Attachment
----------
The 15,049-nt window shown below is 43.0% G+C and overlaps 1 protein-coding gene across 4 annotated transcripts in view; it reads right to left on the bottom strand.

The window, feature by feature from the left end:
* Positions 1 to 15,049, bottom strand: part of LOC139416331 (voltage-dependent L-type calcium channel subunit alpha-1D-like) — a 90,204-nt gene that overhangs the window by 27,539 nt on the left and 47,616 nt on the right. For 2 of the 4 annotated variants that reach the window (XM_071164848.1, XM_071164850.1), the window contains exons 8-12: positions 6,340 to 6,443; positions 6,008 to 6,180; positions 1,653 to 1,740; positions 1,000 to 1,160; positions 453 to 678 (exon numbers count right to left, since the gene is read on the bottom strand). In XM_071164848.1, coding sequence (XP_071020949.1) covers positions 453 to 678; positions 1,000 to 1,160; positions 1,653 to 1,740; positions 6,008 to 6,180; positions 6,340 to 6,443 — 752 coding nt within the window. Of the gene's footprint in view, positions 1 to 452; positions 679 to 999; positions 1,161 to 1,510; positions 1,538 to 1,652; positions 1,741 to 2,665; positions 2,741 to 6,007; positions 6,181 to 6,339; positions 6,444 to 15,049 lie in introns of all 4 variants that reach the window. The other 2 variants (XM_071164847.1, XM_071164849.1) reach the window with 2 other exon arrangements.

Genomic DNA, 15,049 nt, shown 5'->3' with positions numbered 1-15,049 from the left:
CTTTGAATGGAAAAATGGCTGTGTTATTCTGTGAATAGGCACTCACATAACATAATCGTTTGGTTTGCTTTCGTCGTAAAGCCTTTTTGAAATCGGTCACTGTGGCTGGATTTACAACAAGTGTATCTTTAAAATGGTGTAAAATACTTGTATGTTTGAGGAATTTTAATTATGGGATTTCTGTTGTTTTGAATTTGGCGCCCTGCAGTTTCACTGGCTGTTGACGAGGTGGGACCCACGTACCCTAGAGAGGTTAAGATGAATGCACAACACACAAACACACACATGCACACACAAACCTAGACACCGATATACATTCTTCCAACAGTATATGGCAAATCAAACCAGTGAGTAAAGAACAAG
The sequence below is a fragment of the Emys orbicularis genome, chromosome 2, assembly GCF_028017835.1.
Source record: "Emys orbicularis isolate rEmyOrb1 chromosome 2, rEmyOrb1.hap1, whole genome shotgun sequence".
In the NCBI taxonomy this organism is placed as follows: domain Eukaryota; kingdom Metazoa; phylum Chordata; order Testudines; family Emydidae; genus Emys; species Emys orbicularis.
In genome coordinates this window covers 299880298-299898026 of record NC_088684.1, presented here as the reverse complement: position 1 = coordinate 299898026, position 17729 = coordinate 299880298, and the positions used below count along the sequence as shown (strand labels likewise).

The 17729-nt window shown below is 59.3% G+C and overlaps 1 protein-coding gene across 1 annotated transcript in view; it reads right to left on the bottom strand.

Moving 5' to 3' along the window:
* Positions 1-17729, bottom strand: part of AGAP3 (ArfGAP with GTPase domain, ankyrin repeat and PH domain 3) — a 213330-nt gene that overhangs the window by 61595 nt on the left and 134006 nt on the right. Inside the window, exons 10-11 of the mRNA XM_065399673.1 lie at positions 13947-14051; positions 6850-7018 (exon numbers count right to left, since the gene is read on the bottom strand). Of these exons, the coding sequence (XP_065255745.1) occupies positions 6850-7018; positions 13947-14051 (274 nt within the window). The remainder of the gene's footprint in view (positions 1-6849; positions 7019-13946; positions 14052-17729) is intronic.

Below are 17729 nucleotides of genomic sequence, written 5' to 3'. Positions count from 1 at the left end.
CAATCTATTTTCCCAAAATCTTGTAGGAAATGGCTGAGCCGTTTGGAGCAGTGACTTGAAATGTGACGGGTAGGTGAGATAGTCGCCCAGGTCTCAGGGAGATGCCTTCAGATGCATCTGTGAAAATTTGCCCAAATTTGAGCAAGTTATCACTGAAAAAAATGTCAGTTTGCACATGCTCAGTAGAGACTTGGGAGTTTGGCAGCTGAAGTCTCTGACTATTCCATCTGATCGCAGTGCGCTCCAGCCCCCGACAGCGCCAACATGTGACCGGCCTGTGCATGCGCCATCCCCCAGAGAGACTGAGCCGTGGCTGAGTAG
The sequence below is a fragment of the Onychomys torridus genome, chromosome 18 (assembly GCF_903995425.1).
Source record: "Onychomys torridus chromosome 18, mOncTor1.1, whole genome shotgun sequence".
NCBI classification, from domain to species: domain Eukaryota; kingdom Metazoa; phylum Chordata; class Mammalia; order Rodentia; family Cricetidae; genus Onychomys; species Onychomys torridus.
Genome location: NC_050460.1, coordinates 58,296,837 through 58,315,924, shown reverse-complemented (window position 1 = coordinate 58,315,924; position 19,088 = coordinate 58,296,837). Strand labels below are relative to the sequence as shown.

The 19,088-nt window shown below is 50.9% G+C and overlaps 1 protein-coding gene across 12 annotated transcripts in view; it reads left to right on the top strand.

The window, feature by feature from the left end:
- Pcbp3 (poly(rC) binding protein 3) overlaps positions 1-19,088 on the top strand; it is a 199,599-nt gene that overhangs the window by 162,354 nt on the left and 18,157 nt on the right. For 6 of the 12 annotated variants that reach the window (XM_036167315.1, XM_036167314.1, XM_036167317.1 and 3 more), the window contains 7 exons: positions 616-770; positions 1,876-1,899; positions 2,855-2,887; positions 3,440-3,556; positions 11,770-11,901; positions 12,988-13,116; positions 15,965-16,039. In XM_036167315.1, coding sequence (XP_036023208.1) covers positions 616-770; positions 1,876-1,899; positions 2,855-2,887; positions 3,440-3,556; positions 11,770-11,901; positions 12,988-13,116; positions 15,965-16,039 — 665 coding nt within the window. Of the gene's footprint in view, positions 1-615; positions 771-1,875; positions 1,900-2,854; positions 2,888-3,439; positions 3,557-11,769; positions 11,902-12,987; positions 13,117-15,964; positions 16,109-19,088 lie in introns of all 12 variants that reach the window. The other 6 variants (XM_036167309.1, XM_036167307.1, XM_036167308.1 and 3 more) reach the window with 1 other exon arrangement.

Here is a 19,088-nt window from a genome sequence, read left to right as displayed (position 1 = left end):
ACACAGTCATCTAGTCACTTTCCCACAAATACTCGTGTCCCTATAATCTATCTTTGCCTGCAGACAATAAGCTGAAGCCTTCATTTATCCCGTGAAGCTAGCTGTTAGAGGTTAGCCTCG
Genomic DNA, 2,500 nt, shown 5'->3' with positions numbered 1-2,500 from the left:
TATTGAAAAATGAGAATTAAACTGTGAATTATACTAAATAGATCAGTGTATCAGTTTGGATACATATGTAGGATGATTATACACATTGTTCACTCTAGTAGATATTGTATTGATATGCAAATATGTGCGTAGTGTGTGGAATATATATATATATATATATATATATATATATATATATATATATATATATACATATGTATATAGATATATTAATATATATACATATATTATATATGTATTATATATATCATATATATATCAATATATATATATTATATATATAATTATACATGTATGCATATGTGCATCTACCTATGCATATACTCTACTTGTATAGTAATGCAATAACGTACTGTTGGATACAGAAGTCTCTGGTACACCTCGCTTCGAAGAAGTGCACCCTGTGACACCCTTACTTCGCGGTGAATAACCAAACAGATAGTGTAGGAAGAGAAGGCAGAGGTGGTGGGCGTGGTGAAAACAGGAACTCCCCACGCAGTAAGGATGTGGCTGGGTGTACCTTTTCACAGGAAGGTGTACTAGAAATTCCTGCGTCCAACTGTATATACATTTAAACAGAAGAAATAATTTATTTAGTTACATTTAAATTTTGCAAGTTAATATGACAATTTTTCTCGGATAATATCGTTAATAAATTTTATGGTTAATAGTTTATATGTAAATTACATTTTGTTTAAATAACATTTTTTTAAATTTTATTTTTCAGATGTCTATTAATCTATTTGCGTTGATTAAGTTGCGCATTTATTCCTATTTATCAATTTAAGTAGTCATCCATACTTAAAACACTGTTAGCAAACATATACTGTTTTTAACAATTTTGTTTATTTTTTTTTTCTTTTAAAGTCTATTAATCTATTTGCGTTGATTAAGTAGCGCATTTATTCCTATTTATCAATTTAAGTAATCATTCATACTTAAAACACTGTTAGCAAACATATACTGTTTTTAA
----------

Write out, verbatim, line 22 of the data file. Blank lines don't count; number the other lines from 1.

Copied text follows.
Here is a 19,088-nt window from a genome sequence, read left to right as displayed (position 1 = left end):